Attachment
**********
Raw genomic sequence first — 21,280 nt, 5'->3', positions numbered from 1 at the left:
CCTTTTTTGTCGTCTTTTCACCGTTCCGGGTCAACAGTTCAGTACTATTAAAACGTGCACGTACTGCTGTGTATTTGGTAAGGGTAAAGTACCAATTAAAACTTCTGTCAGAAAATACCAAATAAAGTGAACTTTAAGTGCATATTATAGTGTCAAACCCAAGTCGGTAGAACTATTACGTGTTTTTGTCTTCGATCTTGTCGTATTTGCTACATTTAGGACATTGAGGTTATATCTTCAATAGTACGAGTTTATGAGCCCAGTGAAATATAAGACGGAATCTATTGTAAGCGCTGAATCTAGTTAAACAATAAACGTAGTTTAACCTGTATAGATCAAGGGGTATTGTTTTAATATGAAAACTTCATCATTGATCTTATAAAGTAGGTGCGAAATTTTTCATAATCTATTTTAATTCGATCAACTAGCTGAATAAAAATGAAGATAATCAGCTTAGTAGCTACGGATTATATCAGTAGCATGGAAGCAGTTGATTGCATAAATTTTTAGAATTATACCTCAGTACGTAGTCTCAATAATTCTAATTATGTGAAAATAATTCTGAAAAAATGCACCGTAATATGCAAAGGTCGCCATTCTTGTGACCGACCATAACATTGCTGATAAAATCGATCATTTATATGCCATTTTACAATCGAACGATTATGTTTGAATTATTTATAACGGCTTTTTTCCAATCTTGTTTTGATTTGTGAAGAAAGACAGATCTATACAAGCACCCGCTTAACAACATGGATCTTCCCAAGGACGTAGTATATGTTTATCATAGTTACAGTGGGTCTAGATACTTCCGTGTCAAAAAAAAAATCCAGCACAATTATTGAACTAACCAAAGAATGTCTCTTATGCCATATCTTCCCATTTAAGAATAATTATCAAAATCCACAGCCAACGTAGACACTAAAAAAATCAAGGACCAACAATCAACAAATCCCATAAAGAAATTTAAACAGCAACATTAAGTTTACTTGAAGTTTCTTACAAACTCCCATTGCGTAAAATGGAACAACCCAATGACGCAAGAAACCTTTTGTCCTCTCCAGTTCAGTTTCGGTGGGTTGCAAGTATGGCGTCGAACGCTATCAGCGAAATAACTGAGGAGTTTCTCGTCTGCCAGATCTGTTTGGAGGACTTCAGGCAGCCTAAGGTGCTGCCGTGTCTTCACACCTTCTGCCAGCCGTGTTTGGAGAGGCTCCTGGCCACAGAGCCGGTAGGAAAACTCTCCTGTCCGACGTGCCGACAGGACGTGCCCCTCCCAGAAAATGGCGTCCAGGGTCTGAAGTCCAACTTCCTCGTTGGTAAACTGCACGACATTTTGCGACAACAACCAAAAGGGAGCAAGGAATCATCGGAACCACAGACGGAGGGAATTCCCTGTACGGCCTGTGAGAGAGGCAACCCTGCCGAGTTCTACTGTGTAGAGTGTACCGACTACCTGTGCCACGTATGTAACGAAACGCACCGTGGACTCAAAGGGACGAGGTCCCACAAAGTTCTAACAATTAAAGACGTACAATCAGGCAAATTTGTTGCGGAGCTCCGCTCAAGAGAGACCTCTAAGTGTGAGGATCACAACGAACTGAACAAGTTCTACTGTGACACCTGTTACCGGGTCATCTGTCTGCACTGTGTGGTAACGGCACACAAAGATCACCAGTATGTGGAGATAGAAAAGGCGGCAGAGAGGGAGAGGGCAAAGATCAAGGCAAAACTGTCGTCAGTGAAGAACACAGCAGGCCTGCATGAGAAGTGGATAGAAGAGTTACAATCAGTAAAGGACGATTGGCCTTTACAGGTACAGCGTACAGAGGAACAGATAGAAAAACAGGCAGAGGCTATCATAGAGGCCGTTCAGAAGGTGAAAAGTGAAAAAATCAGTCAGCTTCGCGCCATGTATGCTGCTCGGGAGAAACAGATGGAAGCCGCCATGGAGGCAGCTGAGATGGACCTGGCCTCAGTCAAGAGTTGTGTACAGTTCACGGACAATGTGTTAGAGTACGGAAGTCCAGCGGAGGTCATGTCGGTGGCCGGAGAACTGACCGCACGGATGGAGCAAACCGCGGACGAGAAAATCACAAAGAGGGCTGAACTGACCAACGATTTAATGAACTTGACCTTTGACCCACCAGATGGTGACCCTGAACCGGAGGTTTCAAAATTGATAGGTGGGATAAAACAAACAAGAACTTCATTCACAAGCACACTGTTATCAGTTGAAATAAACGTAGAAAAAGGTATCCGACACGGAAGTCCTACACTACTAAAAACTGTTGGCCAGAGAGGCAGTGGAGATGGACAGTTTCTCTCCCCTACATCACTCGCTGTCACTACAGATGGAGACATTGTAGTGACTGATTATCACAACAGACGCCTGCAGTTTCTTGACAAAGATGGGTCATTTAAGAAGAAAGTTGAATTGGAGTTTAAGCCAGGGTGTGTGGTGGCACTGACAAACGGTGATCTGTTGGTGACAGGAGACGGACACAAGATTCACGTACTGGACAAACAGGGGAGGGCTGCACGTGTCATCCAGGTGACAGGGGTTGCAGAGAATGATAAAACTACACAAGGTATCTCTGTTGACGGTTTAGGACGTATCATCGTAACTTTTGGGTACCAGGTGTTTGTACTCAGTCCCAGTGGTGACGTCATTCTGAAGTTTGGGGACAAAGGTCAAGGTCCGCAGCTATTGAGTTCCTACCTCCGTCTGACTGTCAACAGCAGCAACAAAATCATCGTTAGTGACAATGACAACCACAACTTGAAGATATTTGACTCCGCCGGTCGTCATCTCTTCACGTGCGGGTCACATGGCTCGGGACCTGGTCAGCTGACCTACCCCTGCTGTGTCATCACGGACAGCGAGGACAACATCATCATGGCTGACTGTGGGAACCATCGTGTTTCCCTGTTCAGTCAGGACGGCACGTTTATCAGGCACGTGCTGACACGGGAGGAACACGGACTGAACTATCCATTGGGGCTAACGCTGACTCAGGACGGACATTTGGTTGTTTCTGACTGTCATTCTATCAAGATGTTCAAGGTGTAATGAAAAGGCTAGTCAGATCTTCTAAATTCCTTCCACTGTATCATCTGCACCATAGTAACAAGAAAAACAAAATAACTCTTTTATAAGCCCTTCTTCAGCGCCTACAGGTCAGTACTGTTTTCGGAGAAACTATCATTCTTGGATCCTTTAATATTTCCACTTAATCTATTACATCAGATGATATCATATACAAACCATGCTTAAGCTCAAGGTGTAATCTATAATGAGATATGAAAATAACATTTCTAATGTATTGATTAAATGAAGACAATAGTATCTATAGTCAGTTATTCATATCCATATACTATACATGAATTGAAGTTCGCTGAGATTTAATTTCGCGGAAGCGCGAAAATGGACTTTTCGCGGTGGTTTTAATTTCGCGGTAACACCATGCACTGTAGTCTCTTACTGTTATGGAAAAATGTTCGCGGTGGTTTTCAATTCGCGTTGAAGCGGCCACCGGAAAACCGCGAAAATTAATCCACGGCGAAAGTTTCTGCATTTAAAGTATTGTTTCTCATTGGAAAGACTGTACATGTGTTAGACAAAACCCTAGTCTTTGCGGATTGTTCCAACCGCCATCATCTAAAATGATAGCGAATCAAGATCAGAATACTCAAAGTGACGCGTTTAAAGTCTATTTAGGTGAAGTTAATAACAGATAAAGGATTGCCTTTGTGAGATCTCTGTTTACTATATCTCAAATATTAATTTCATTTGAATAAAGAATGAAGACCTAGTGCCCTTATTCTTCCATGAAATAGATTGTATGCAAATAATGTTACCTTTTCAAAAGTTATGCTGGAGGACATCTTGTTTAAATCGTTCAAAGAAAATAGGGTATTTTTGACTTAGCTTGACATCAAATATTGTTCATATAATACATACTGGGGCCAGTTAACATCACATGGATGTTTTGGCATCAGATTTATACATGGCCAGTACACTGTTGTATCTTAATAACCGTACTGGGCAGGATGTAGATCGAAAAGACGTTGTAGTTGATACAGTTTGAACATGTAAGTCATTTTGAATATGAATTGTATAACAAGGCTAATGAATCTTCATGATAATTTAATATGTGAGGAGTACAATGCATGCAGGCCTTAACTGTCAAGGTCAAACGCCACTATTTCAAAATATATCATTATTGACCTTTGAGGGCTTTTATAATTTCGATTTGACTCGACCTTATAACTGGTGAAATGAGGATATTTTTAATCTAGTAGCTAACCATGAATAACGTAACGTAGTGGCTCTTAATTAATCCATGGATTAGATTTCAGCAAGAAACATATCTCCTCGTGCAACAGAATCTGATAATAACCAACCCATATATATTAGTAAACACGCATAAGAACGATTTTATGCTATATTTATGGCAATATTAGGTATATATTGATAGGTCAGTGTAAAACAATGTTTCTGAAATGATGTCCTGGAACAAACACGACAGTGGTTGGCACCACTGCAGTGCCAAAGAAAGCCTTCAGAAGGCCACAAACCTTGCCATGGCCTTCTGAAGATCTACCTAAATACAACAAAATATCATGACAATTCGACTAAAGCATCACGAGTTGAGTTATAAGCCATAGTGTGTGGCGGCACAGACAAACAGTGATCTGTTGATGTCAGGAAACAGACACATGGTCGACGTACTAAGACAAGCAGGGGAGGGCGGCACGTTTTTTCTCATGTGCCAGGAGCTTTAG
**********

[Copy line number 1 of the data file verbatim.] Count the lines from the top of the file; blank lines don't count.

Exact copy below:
Raw genomic sequence first — 21,280 nt, 5'->3', positions numbered from 1 at the left: